Skip to main content

WPI - Computer Science Department, MS Thesis Presentation, Joseph Turcotte "Disrupting Attacker Value Propositions in Residential Networks"

Thursday, April 22, 2021
11:30 am to 12:30 pm

 

 

 

Disrupting Attacker Value Propositions in Residential Networks

 

Joseph Turcotte

MS Student

WPI - Computer Science

 

Date: Thursday, April 22, 2021

Time: 11:30 AM - 12:00 PM

Zoom Link: https://wpi.zoom.us/j/7647389533

Meeting ID: 764 738 9533

 

Advisor: Craig A. Shue

Reader: Mark L. Claypool

 

Abstract:

Attacks on residential networks continue to rise because poor security practices provide access for infiltration and compromised smart devices serve as ideal systems for botnets. Reducing the target on home networks requires a defense model that disrupts an attacker's value proposition; that is, the defense increases the required work to access a home network and decreases the perceived benefits of controlling home-networked devices.

In this work, we explore two areas of home network security schemes, namely remote access and residential proxy detection. Remote access is a simple, easy-to-understand approach that addresses the threat of home network intrusion and allows homeowners to access their devices and services anywhere outside the network. With a remote access scheme in place, attackers must spend more time and effort to find and compromise vulnerable devices. Residential proxy detection addresses the threat of IoT malware that allows attackers to remotely control home-networked devices; furthermore, residential proxies are relatively new services, and thus detecting them has not received much attention in network security research. With a proxy detection scheme in place, attackers' benefits decrease because they lose control of home-networked devices once their activity is detected.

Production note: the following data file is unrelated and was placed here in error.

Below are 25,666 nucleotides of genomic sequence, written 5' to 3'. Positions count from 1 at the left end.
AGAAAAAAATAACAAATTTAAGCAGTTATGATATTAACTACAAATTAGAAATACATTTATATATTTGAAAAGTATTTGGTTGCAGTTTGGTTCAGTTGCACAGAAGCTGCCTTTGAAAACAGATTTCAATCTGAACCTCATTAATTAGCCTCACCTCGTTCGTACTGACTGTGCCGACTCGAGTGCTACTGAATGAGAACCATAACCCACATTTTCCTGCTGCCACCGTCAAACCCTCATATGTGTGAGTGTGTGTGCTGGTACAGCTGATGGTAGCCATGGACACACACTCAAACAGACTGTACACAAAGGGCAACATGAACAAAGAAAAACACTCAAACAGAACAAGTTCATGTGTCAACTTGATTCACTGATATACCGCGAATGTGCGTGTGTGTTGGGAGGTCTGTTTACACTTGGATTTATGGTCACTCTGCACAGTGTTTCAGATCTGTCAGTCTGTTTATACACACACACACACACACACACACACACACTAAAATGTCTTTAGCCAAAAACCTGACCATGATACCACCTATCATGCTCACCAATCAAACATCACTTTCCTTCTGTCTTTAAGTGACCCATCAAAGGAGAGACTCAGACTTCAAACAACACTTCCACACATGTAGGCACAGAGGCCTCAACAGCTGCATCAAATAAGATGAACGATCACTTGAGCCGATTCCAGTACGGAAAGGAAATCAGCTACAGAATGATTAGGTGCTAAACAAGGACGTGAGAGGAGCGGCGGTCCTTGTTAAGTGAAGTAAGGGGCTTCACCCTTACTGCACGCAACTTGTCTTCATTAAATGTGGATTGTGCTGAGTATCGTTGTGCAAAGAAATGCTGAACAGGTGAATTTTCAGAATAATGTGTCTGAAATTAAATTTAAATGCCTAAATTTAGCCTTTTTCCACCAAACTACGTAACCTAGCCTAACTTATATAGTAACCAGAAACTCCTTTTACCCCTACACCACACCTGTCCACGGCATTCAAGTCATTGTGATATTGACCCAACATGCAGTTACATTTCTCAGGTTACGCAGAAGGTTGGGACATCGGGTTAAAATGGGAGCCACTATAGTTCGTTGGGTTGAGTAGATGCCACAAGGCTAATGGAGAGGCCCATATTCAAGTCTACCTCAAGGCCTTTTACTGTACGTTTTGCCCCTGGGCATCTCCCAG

We implement both classes of security services on a consumer-grade home router to show how the services work in practice. Additionally, we run performance evaluations to determine whether the router can run the services without significant performance overhead. Overall, we find that the service designs successfully address relevant attack vectors while offering minimal performance overhead for consumer-grade routers.